Review: Our Souls at Night

Our Souls at Night
Our Souls at Night by Kent Haruf
My rating: 4 of 5 stars

Our Souls at Night
By Kent Haruf

Reviewed by Jay Gilbertson

This novel is barely 180 pages long. You can read it in one swoop. But don’t. Relish it. Take slow, easy bites; sit alone and be with author Haruf’s words. They’re gems. Each one selected as carefully as one gets dressed for church or a party or a funeral. I had the pleasure of listening to a talk by local author Nickolas Butler and he had this book in his hands as he took the podium. That was enough validation to read this for me. Need more? Haruf is the author of Benediction, Eventide, Plainsong, The Tie That Binds and Where you Once Belonged.
Not only is the story totally and completely compelling, it is, but the writing. Well, here, have a chew on this;
“That’s sort of like marriage, isn’t it.”
“What is?”
“Cold Feet.”
“It can be.”
“Yes. Well, I’m just going to say it.”
“I’m listening,” Louis said.
“I wonder if you would consider coming to my house sometimes to sleep with me.” “What? How do you mean?”
“I mean we’re both alone. We’ve been by ourselves for too long. For years. I’m lonely. I think you might be too. I wonder if you would come and sleep in the night with me. And talk.”
There. That’s what the entire tale is built around. That question. Think about it. All the elderly that are shuffling through big, empty houses on streets like yours and mine. Maybe you know someone like Addie Moore or Louis Waters. We all do. They sit alone in movie theaters and are put in the back, if they even go, of restaurants. You see them at the mall walking in circles. Usually an older woman, but there are a lot of men out there too. Makes you wonder.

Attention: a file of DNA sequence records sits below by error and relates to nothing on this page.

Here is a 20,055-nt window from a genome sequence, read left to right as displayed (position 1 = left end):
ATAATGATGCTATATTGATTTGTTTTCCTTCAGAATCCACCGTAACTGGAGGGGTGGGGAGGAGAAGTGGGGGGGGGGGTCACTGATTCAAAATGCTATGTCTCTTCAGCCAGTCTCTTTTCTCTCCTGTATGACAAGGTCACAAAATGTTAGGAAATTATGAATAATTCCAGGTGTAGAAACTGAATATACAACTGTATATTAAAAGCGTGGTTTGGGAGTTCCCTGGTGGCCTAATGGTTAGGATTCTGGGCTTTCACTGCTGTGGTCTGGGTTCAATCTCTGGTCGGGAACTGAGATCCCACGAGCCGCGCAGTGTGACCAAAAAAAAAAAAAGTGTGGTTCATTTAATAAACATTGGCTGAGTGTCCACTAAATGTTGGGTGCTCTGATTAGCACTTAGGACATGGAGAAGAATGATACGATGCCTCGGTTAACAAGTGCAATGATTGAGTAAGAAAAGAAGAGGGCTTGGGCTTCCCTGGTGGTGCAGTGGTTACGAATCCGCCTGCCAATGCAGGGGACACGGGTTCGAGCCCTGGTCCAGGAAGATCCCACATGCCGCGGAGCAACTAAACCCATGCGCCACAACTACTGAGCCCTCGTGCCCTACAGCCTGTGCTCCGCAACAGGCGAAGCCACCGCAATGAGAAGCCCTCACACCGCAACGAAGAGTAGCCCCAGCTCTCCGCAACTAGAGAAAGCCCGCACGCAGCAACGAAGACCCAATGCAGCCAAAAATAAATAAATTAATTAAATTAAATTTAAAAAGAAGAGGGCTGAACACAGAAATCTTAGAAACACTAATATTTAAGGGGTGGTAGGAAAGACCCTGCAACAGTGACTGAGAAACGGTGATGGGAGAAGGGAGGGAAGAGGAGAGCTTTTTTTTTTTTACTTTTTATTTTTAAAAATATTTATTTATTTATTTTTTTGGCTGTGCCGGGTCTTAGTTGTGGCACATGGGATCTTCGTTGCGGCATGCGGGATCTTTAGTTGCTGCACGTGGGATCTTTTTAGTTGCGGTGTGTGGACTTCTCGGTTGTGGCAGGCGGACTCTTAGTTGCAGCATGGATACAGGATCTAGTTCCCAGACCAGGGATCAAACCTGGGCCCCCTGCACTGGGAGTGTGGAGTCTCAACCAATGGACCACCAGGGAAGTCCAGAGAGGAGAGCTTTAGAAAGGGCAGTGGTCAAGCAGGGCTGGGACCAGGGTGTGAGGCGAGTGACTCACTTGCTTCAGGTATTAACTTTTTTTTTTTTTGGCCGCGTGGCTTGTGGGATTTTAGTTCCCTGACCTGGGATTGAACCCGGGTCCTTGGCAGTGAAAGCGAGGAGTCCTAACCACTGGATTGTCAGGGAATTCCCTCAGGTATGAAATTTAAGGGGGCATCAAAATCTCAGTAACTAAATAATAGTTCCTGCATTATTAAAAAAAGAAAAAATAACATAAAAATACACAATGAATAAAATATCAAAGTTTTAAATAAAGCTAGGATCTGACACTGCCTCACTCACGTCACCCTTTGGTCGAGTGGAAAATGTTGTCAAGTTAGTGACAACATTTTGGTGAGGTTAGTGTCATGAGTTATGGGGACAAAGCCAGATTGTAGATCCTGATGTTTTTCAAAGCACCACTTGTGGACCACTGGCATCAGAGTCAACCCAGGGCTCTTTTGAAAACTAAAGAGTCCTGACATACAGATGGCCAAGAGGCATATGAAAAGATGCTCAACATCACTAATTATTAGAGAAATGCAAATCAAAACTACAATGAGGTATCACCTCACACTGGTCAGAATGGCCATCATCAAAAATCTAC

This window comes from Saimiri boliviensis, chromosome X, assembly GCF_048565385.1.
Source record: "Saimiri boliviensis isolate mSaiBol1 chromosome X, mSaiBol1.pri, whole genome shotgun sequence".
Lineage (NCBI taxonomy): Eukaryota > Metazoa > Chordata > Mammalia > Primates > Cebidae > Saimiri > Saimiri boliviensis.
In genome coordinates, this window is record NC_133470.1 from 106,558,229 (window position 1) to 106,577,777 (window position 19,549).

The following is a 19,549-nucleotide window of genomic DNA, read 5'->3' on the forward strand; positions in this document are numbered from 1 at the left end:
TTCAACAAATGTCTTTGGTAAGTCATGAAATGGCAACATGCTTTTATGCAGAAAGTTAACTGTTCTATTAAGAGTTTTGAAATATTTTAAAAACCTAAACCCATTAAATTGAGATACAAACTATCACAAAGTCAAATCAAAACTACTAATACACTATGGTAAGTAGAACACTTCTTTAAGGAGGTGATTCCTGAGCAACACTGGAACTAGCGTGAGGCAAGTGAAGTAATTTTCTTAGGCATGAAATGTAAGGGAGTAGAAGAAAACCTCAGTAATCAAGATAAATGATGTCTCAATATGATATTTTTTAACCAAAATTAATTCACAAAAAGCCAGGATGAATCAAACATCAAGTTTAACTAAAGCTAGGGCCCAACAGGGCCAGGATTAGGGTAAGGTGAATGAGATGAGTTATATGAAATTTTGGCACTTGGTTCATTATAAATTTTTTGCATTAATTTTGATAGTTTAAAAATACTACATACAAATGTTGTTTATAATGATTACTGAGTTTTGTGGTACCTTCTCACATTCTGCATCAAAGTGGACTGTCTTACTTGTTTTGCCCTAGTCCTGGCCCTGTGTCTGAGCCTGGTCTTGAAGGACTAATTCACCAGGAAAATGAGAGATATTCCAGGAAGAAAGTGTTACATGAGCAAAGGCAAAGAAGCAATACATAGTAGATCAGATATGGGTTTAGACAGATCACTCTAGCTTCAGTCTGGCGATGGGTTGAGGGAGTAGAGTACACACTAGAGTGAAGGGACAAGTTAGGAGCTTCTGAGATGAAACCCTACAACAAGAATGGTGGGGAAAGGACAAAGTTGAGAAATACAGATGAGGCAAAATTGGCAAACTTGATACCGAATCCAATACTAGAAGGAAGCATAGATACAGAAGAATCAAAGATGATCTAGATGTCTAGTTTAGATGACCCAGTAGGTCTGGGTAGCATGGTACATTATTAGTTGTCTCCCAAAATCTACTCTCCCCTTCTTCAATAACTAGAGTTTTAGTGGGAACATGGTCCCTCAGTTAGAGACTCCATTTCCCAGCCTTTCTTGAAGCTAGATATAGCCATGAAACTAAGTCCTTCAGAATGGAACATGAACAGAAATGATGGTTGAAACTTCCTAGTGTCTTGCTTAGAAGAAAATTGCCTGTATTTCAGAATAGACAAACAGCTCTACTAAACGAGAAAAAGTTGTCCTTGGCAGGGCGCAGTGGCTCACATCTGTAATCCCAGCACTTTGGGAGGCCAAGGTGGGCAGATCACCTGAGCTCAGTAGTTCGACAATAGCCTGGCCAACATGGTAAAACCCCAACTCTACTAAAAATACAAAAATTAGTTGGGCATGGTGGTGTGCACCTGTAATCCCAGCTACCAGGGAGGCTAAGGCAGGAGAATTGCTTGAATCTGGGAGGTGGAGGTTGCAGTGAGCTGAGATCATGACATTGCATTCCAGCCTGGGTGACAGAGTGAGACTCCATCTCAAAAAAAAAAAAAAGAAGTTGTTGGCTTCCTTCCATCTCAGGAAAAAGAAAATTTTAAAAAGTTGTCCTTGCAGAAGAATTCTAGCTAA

And of course author Haruf takes it many steps further, this request to sleep together has ramifications. First, one of Addie’s kids has a boy that needs taking care of. A messy relationship isn’t panning out. The boy comes to live with Addie for a while. Add in gossip from nosey neighbors and you have a storm brewing out of, what you first imagined to be no one’s business but two old people trying not to be so alone. Yet, for a while, they find each other.
“You’re being too hard on yourself again. Addie said. Who does ever get what they want? It doesn’t seem to happen to many of us if any at all. It’s always two people bumping against each other blindly, acting out of old ideas and dreams and mistaken understandings. Except I still say that this isn’t true of you and me. Not right now. Not today.”
There is a hitch, of course. I’m not going to spoil it for you because I know you’re going to read this. It should be on every book club’s list as this is a subject that is going to get more and more discussion as all the Baby Boomers out there find themselves in a very similar situation as Addie and Louis. What will you do?

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